Determine your current spending habits
Here’s where we are going to look at all of the extra-curricular spending that your family takes part in. This includes trips to Target, dining out, shopping, and any other expenses you have that aren’t necessary to your household. To do this, I find it best to print 3 months of your previous bank statements, then grab a couple of highlighters in different colors. Decide a category for each highlighter. These could be dining out, groceries, extra shopping, gas, clothing, etc.. whatever categories you find your family doing a lot of spending in. Make yourself a “key” on the first page of the first statement, so you know which color belongs to which category, and then go through the statements highlighting each of the different types of spending your family does. Once you’ve done that, you can easily go through and add up a total for each type of spending. Write that on the first page next to your key. This tells you how much spending you are doing on things that aren’t necessary and things that can be reduced, if needed. You’ll be surprised by some of these amounts most likely. It’s always a bit shocking to see how many extra trips to the grocery store we make outside of our weekly trip for groceries. All of the small spending that happens throughout the week adds up, which is why it is important to take a moment to look and really analyze your spending.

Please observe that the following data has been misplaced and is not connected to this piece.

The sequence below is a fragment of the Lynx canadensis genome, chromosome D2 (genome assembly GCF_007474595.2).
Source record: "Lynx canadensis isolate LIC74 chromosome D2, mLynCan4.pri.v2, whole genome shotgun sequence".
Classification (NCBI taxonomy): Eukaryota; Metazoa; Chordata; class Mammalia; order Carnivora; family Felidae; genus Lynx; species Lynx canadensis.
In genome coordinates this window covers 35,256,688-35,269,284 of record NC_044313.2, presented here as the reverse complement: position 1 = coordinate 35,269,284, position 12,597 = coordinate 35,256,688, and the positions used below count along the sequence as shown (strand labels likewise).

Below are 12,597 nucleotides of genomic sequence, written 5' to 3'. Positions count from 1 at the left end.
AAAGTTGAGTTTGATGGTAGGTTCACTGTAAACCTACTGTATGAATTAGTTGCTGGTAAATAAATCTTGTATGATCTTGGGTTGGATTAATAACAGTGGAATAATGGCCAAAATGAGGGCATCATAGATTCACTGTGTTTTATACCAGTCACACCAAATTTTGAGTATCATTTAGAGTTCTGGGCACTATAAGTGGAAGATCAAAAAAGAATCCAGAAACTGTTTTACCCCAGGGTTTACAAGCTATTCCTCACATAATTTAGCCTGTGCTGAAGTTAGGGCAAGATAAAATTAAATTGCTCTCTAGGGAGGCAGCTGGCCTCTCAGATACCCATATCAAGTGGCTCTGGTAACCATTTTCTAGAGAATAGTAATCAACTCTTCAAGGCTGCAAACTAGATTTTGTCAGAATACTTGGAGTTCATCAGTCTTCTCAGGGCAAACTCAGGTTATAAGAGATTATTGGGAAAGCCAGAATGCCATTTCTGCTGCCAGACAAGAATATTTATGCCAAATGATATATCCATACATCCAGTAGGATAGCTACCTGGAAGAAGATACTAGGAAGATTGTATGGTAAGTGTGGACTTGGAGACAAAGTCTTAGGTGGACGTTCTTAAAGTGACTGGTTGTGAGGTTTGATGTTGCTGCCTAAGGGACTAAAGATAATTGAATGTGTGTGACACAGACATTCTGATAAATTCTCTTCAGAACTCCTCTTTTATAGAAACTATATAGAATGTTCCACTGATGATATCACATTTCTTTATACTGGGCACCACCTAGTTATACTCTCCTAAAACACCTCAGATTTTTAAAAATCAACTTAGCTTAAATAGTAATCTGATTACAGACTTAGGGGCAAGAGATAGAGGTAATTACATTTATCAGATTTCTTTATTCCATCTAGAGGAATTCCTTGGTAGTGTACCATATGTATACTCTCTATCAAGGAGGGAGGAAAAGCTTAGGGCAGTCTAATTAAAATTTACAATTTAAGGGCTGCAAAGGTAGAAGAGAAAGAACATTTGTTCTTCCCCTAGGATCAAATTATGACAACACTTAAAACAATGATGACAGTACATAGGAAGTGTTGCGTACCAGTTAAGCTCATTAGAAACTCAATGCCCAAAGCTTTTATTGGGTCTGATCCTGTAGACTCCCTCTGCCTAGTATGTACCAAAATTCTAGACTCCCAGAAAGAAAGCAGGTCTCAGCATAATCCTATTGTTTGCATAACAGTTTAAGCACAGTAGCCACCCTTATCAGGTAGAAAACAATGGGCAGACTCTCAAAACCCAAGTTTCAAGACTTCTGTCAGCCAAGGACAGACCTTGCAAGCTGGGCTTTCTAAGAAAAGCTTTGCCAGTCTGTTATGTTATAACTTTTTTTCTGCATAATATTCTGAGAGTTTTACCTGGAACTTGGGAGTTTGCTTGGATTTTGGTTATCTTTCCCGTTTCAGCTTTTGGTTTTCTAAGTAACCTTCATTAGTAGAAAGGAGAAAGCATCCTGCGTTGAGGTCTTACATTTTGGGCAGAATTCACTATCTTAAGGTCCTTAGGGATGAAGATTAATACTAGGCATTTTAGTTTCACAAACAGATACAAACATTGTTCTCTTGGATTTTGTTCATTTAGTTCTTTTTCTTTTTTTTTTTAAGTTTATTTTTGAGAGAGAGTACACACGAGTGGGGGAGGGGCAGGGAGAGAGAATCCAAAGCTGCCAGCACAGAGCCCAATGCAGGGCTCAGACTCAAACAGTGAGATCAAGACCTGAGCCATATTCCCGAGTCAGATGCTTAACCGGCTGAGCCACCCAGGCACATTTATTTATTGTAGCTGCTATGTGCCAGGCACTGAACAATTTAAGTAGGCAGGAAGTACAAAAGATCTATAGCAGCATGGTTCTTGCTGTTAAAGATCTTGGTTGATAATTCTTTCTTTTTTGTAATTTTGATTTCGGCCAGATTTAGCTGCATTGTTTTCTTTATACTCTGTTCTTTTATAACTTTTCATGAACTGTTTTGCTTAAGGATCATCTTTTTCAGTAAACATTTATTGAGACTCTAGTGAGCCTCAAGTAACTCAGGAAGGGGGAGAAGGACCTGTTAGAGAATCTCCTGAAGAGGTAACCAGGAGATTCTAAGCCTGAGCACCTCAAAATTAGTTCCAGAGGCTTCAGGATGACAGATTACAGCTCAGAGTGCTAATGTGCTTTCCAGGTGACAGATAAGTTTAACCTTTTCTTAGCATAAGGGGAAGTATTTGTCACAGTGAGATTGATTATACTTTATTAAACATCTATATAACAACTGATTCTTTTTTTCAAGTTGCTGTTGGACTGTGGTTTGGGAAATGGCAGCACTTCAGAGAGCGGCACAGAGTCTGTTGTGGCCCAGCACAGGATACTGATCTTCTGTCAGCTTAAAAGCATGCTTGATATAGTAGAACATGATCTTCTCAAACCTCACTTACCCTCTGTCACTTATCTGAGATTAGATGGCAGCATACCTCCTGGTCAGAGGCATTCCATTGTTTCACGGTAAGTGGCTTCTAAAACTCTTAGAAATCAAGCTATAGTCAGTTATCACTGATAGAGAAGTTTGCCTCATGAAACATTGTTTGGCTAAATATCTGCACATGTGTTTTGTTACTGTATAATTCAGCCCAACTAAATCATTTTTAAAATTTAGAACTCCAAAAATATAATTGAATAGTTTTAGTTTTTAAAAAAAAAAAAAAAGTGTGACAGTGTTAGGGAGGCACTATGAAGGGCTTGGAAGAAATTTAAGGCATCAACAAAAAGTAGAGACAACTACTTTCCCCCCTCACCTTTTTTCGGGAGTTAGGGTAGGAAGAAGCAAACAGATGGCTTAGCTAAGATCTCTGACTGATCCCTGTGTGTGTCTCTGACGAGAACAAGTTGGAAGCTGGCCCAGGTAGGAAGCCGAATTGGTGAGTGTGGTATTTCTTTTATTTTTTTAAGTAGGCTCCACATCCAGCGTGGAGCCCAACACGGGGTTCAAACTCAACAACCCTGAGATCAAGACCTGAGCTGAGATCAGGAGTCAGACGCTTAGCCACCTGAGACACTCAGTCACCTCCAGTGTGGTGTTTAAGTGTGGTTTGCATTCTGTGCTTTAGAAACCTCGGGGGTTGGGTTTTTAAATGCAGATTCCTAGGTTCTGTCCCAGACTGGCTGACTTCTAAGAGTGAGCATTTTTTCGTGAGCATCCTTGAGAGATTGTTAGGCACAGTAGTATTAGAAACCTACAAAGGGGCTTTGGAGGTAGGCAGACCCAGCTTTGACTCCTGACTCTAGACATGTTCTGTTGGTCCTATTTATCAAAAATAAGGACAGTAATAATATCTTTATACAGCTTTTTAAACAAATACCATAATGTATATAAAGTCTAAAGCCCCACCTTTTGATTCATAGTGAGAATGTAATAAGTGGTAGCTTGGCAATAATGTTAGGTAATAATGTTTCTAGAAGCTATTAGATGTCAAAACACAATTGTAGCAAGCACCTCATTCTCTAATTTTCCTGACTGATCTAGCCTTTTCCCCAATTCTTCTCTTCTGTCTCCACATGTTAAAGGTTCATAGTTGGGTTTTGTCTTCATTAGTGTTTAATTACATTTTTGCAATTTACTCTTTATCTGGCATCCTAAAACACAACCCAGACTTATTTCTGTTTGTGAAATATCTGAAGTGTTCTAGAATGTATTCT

Determine your goal spending habits